• Similar production in 2017
  • Big-money contracts that make walking away from either player difficult until the final year of their contracts

So, why is one team so down on Dez and the other so enthusiastic about Alshon? The difference in perception is even more bewildering when you look at each player’s career production. In many ways the two have been similar; but there are a couple differences:

In terms of targets and catches, the two have been almost identical since 2013. Both had great years in ‘13 and ‘14 (no less than 85 catches) but have declined since (no more than 70 catches).

We see similar results in terms of gross yardage and efficiency (yards per catch); after elite years in ‘12, ‘13 and ‘14 (Dez) and ‘13 and ‘14 (Alshon) both have seen declines. Alshon has been more consistent in terms of yards per target, but the two have identical results the last two years and over their course of their careers.

However, we see vastly different results in touchdown production. Dez has grossly outperformed Alshon in touchdowns through most of his career. 2017 was the first year Alshon had more touchdown catches. Over their careers, Dez averages more than 50% more touchdowns (9.1 per season versus 5.8) with similar results in terms of touchdown percentage (8.0% versus 5.4%).

From a career perspective, the two players are fairly similar except:

  • Dez is two years older.
  • Dez enjoyed a longer “peak” (3 years versus 2 years).
  • Dez has grossly outperformed Alshon in terms of touchdowns.

The negative-Dez/positive-Alshon perceptions are more difficult to understand when you consider each player’s history with their teams. Dez has been a career-long Cowboy. He’s given fans 8 year’s of memories with some of the greatest catches in team history. That’s the kind of player fans normally embrace and love. Alshon Jeffrey, meanwhile, has been with the Eagles for only a year and put up the exact kind of season that Cowboys fans are distraught over.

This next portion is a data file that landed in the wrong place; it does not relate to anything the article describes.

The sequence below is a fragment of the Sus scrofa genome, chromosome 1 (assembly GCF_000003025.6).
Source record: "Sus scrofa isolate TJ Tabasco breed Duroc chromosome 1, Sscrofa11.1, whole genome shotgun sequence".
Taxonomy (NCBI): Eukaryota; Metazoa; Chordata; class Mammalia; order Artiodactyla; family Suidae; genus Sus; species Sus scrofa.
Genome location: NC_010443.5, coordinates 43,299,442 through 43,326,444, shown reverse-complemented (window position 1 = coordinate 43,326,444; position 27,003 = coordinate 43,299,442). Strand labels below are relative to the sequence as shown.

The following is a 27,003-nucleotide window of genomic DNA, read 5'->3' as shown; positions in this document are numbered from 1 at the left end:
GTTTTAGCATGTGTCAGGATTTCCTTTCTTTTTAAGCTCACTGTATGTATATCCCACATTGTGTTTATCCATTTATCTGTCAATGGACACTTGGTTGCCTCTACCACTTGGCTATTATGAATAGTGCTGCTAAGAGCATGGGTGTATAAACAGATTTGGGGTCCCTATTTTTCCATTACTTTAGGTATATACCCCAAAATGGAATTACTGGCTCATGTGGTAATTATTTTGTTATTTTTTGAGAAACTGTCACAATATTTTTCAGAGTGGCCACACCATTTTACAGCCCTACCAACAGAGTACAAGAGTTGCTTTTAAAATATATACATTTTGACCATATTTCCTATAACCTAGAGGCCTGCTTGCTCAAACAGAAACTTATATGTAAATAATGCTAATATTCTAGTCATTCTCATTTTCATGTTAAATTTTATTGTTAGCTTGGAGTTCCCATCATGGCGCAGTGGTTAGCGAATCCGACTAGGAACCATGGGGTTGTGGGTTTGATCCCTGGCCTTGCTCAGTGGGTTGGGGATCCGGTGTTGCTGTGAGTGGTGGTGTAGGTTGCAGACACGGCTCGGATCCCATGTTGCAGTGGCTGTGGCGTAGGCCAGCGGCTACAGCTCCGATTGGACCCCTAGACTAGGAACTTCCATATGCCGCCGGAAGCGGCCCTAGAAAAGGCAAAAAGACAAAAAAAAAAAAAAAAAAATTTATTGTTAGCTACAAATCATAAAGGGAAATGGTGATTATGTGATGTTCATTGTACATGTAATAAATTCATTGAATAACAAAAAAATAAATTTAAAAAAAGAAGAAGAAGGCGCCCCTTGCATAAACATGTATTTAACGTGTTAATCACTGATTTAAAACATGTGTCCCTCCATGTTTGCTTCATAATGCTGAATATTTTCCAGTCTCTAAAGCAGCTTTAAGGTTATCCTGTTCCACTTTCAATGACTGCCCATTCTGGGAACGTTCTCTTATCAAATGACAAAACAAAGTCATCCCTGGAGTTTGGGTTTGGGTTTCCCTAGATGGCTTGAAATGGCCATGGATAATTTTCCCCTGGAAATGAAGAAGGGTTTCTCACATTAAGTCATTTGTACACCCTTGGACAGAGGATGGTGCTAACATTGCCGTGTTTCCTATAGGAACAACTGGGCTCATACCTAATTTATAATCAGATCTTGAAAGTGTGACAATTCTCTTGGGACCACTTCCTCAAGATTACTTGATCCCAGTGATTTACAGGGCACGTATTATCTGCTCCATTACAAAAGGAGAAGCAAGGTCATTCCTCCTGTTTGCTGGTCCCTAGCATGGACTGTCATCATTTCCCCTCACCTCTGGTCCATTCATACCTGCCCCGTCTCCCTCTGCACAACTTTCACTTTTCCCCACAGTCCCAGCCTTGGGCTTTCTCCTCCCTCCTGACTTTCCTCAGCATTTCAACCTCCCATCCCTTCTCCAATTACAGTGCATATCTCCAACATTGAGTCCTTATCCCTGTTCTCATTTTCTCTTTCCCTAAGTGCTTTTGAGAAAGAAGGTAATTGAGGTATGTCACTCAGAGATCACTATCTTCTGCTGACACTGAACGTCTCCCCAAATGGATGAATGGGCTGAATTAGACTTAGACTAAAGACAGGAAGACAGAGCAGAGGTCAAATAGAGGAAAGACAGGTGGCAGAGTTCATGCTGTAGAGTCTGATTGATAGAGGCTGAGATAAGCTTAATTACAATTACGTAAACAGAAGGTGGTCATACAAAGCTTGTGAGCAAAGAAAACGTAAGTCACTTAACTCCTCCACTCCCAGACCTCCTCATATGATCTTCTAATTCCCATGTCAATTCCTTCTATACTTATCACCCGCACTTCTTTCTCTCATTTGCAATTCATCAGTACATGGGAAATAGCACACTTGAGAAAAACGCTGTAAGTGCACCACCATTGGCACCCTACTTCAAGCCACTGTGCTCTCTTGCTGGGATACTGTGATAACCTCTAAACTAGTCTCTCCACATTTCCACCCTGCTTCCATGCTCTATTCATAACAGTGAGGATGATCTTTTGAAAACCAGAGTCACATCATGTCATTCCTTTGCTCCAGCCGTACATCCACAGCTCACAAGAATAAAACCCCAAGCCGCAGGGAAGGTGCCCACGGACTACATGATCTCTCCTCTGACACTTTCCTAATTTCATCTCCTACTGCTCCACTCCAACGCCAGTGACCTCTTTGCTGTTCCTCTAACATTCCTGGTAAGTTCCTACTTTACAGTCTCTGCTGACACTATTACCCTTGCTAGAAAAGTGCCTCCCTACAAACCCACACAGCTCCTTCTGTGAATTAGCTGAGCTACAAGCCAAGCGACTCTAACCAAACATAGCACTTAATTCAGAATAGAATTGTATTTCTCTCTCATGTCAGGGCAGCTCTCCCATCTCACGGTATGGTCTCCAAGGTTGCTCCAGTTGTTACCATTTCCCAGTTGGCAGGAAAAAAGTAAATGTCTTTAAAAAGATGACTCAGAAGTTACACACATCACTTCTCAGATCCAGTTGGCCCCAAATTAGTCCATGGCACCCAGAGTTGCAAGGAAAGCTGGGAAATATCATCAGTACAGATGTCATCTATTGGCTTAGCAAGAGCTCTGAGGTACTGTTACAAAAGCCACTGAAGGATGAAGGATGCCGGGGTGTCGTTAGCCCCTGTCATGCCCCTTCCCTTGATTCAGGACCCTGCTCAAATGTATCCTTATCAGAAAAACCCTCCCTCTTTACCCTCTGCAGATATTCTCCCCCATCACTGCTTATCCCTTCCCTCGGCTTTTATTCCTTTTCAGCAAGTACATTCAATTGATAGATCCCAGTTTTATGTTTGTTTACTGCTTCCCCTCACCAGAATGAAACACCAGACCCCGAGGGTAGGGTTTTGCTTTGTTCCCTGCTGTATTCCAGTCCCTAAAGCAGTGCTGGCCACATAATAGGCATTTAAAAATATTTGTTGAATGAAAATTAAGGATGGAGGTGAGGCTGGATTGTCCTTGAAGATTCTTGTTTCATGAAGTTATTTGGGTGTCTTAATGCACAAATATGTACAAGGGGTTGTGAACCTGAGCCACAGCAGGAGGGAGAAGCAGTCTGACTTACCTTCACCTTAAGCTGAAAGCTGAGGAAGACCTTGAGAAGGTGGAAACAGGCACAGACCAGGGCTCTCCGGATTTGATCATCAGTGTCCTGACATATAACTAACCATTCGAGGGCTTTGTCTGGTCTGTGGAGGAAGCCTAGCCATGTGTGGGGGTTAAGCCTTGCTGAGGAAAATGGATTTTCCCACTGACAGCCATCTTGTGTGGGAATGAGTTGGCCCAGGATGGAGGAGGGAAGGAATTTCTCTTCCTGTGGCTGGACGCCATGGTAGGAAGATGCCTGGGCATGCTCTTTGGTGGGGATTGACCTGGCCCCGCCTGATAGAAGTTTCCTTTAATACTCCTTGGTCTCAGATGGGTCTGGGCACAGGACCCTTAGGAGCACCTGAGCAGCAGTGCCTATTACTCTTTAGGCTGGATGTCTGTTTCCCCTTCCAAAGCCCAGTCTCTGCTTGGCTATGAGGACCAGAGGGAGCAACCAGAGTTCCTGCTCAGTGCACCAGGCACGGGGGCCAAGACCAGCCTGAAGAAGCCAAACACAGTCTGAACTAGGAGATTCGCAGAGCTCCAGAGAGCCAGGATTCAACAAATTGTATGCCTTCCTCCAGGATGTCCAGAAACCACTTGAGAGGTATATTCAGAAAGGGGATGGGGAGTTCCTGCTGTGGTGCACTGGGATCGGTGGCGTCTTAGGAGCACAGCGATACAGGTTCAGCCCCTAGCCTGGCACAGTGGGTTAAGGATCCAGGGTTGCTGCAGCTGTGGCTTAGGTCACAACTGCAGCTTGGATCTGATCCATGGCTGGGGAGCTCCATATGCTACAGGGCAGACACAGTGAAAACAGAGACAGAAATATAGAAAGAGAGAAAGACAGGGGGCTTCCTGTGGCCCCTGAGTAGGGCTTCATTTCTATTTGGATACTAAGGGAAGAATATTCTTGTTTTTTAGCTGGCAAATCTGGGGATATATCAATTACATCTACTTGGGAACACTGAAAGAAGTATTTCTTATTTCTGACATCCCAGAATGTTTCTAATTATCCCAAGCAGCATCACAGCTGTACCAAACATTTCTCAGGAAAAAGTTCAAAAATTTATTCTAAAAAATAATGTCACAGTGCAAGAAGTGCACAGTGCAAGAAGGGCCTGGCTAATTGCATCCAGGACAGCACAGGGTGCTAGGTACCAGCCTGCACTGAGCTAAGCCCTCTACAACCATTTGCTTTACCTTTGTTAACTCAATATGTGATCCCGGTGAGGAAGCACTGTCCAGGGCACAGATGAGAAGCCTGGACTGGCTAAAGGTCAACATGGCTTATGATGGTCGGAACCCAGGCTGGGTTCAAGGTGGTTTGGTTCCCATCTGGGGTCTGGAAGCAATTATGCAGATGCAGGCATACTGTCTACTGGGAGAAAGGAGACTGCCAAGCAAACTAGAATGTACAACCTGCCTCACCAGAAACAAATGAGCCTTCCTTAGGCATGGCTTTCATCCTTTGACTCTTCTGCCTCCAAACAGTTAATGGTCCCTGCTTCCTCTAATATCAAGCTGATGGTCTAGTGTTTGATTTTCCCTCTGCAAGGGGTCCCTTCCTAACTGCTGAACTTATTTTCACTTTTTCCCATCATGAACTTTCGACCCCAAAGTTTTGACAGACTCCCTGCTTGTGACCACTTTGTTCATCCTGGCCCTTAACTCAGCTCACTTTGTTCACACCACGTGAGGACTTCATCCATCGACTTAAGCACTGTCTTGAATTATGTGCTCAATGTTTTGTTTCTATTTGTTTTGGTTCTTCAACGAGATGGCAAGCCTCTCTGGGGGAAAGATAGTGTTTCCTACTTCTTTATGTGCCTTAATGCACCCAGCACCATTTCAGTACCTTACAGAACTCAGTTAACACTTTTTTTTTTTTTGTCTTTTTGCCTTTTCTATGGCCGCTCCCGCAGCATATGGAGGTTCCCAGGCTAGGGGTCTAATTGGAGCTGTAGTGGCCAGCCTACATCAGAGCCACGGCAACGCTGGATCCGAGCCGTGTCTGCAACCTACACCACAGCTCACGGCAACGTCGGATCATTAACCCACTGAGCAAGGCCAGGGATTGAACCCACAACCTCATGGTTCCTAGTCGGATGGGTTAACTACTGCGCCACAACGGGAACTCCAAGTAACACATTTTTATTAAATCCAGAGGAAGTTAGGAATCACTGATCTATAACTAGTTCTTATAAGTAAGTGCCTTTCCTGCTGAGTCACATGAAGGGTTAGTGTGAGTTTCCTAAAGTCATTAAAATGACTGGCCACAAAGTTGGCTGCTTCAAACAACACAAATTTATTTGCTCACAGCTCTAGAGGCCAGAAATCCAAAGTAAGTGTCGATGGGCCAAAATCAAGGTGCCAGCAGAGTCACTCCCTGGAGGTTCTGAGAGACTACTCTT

So what gives? Why the disparity? I have a couple thoughts. First, recency bias is strong. The Cowboys are coming off a disappointing season, fans are unhappy and it’s natural to be down on everyone. The general consensus of fans and media members regarding everyone from Jerry and Stephen Jones to Jason Garrett to Dak Prescott to Sean Lee to Tyron Smith to Dan Bailey now is much more negative than a year ago, following a 13-3 season.

The Eagles, meanwhile, are still alive with post-season aspirations and enjoyed their most successful season since 2013. Their fans are high on hope and thus they’re seeing things (like Alshon Jeffrey’s production and contract) through green-tinted glasses. Reverse the team situations and I imagine the perceptions of Bryant and Jeffrey would be significantly different for each fan base.

However, I also think there’s something else. There’s always been a negative perception about Dez among some media and some fans:

  • He’s selfish
  • He’s lazy
  • He’s too emotional

I think all three of those accusations are ridiculous. His eight-year body of work and the testimony of coaches and teammates support none of those accusations.

I understand those who think Bryant isn’t worth the contract. Any reasonable GM would take a good look at it and soberly consider all options. It’s just interesting to me how wide the gulf in perception is between Bryant and another player of similar production with a (relatively) similar contract.